Hi Doctor. I had a moderate risk encounter Mar 98 and was tested negative out to Oct 98, supposedly long enough to bring the likelihood of infection almost down to zero. However, I had low lymphocyte counts accompanied by T-cells in the 400 range during the 3 months following the encounter. I August I developed slight cracks in the corners of my mouth that were sometimes relieved by lip gloss but never quite went away. Now the cracks are almost gone but there is a kind of little rask radiating from the corners of my mouth, not enough for anyone but I to notice. I went to the doctor about several issues and asked him about my lips. He seemed somewhat interested and said I needed to take a multivitamin, which I told him I do. He said it looks like it could be a yeast infection and prescribed nystatin cream. Since my tendency has been to panic in such circumstances, I decided I could not bear to ask him the obvious question - is it angular cheilitis? I presume it probably is. If so, when it occurs among non hiv infected people, is it more likely to occur if you have a low lymph count? Thanks.
Just because you present with angular cheilitis is no reason to panic. There are numerous reasons why people, immunocompromised or not, present with this condition including a few examples below which have nothing to do with immune status
loss of vertical dimension. What this translates to, simply put: as many of us get older we wear our teeth down and then tend to over-close
licking your lips on a cold day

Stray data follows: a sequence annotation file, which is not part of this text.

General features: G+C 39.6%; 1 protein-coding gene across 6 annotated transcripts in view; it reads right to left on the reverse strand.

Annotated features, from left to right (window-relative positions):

As I often mention, there are no oral manifestations seen in association with HIV that are soley seen with this infection. What we do see is that as the immune system becomes impaired we see more of these manifestations. For instance, as a provider who only sees patients with HIV disease, I see a great deal of patients who present with angular cheilitis, many more than would present to a private dental practice. When I was in private practice did I see angular cheilitis in patients without any underlying medical condition? Yes
It is difficult for me to answer the portion of your question asking if it is more likely to see angular cheilitis in non-HIV patients with a low CD4 count. Off hand, I would say yes with an explanation. There was a study completed several years ago, before highly active antiretroviral therapy, that looked at oral manifestations and CD4 counts (Muzeka, Glick). They noted that the more severely immunocompromised the patient, the more likely they would present with an oral manifestation. But in regards to angular cheilitis, which as mentioned is common in non-immunocompromised individuals, it would be hard to say that a CD4 count of 400 would be the cause or even significant in the presentation.
I hope you managed to make it all the way through this explanation..and I hope it helps!